The list of NBA stars I can recall currently playing on a knee that suffered two ACL tears is as follows:
- Davis Bertans
Such is the uphill climb that Jabari Parker, the Bucks offensively adept and defensively deficient forward faces for the rest of his career. Careening into third on our list, Parker’s value dipped from his second place perch in last year’s rankings. That development is unsurprising though given the unfortunate tear that took his refurbished ACL once more. However, his performance last year was more than enough to keep Bucks fans heartened about his offensive potential should he return to some facsimile of the player he once was.
Perhaps most importantly, he put aside the troubling chatter of disliking the 3-pointer to boast a career-best 21.9% 3-point attempt rate, a considerable jump from his previous best of 6.1% as a rookie. While his 36.5% rate on those jumpers isn’t elite, it’s more than enough to keep defenders honest against him around the arc. That honesty is what leads to his destructive dunks at the rim too. Few guys Jabari’s size have his catlike feet and airtight handle, which allows him to barrel past defenders closing out to the perimeter before skying through the lane for a dunk or finesse finish.
He added some bullyball to his game last year too, channeling his powerful base (and booty) into easy looks at the rim against smaller defenders. Indeed, on his albeit limited 1.1 post-ups per game, Jabari ranked in the 87th percentile averaging 1.04 points per possessions. While that’s certainly not the most appealing part of his game, it was a welcome addition for a player who could be prone to pulling up for difficult midrange jumpers, a space where he shot 37.5% on 3.5 attempts per game.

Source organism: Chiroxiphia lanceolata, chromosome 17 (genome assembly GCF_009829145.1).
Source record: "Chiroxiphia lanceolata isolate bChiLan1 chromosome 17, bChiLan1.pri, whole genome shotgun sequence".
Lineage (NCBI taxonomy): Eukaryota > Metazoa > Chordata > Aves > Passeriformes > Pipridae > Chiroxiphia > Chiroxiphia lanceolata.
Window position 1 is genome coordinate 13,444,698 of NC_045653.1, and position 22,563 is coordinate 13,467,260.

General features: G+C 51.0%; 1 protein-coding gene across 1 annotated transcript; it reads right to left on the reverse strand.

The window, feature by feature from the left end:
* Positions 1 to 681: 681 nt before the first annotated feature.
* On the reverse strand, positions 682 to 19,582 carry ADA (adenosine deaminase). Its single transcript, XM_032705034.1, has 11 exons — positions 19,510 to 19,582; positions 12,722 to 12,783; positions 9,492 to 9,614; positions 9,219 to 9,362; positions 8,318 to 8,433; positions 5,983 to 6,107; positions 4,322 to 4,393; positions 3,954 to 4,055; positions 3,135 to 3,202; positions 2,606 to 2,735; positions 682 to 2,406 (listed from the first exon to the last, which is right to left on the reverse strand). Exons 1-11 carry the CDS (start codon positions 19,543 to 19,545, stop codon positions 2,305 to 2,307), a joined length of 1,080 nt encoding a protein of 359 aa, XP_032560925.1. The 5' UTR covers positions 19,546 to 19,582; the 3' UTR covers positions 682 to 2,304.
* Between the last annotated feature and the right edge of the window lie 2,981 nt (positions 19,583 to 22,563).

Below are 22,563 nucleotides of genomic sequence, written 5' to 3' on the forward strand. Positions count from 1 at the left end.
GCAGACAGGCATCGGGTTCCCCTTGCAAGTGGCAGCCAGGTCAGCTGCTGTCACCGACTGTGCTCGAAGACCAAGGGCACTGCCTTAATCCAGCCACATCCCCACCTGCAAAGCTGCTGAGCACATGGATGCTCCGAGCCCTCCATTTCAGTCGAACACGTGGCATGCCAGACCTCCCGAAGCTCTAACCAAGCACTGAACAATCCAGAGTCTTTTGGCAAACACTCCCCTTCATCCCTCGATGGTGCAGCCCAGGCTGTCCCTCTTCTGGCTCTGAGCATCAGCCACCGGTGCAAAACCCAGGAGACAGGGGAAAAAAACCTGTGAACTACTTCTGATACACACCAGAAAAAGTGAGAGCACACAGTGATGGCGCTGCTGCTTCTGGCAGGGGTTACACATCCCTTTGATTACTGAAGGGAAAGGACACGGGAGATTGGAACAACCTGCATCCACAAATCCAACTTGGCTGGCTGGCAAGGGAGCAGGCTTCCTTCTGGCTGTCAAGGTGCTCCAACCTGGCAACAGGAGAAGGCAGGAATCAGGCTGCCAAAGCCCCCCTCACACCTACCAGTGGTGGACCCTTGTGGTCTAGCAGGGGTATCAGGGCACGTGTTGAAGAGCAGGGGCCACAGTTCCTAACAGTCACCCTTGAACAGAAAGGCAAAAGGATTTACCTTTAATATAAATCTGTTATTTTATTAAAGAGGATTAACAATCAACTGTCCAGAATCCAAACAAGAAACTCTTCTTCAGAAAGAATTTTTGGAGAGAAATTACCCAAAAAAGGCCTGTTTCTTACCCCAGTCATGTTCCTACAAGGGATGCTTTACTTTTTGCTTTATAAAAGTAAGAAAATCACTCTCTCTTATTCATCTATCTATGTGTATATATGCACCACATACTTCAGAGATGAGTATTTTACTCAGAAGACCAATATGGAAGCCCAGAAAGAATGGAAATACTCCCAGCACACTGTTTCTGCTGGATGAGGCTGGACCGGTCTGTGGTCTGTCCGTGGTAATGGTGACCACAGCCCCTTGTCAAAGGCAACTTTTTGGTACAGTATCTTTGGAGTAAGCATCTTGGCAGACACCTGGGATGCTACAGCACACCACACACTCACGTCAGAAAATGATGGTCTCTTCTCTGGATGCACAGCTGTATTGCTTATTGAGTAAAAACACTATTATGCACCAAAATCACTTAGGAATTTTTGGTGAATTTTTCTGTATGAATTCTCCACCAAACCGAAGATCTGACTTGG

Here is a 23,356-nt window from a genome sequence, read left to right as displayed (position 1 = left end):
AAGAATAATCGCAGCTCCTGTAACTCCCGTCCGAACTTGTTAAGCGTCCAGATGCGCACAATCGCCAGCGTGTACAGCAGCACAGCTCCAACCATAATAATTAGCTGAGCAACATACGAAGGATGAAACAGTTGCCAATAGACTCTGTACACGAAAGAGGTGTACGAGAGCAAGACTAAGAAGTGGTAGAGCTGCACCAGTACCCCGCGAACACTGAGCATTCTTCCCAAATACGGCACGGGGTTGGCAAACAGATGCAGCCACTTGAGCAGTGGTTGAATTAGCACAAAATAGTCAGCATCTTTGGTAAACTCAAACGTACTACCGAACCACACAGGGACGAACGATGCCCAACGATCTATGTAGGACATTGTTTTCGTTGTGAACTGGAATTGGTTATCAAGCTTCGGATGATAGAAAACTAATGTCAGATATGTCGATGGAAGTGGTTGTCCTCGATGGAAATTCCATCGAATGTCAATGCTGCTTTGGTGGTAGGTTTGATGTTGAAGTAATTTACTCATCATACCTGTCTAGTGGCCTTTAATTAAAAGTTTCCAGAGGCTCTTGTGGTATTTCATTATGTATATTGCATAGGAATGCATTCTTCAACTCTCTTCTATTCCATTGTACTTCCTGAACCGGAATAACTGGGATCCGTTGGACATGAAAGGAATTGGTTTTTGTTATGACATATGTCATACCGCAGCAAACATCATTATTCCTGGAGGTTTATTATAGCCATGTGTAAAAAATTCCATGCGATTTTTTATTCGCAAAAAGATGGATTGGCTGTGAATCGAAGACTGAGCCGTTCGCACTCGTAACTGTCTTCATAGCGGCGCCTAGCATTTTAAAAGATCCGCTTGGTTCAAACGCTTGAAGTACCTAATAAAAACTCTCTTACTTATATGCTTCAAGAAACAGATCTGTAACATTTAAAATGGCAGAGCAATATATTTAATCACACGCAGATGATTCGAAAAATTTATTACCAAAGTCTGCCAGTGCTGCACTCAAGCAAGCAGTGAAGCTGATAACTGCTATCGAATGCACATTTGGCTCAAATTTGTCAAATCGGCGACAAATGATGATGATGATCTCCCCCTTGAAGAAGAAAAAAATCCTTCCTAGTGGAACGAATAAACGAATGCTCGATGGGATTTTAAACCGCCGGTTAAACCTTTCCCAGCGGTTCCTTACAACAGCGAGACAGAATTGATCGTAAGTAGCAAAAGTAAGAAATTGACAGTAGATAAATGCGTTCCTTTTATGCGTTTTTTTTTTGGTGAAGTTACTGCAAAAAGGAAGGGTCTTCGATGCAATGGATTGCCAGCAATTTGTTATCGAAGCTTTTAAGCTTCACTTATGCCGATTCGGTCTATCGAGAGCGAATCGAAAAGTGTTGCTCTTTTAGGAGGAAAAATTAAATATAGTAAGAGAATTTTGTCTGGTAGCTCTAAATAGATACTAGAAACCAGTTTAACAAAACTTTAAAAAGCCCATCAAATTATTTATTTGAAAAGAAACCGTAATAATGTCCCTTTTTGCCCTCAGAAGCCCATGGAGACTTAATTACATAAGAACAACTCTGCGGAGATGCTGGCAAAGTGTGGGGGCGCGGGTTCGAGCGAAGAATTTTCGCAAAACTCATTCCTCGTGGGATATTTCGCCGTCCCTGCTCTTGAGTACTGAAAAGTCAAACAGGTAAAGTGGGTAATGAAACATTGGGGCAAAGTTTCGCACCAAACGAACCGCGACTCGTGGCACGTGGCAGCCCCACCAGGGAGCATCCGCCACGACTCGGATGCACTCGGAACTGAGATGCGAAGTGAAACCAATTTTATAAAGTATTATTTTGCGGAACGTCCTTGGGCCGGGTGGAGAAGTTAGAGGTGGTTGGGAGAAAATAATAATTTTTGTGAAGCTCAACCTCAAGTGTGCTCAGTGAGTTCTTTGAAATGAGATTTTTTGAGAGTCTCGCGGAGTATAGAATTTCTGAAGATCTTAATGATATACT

Unfortunately, as talented as Jabari was on the offensive end, he was all too often a negative on the defensive end. Milwaukee tried to mitigate that by “hiding” him against primary wing ball handlers, but oftentimes his abilities just weren’t up to the task. Those deficiencies are compounded when he’s forced to switch and operate in space defensively. He was prone to mental lapses, missing rotations and letting folks get open looks from around the perimeter. That’s reflective in the team numbers too, as the Bucks posted an eye-sore 109.3 defensive rating with Parker on the court versus a stingy 104.1 with him on the bench. Of course, that’s not a perfect statistic considering the aloof Miles Plumlee boasted the best on court defensive rating (102) among all primary Bucks players last year, but I think that gulf is still instructive when discussing Jabari’s defensive struggles.
Regardless, it’s clear Parker’s value is more in flux than ever since the Bucks drafted him second overall. Milwaukee could sign him to a contract this fall to avoid him hitting restricted free agency next year, but they’d be diving into incredibly murky waters. Even if Jabari returns and looks competent, there’s no way to know his longevity given his iffy injury history to this point. Colored by his complex contract situation and the dual ACL tears, third is probably the right spot for Jabari at this point.
Brew Hoop 2017-18 Roster Ranking
4. Malcolm Brogdon
5. Thon Maker
6. Greg Monroe
7. Tony Snell
8. D.J. Wilson
9. Matthew Dellavedova
10. Sterling Brown
11. Mirza Teletovic
12. John Henson
13. Rashad Vaughn
14. Spencer Hawes
15. Gary Payton II
The 2nd Most Valuable Player on the Bucks Roster is...
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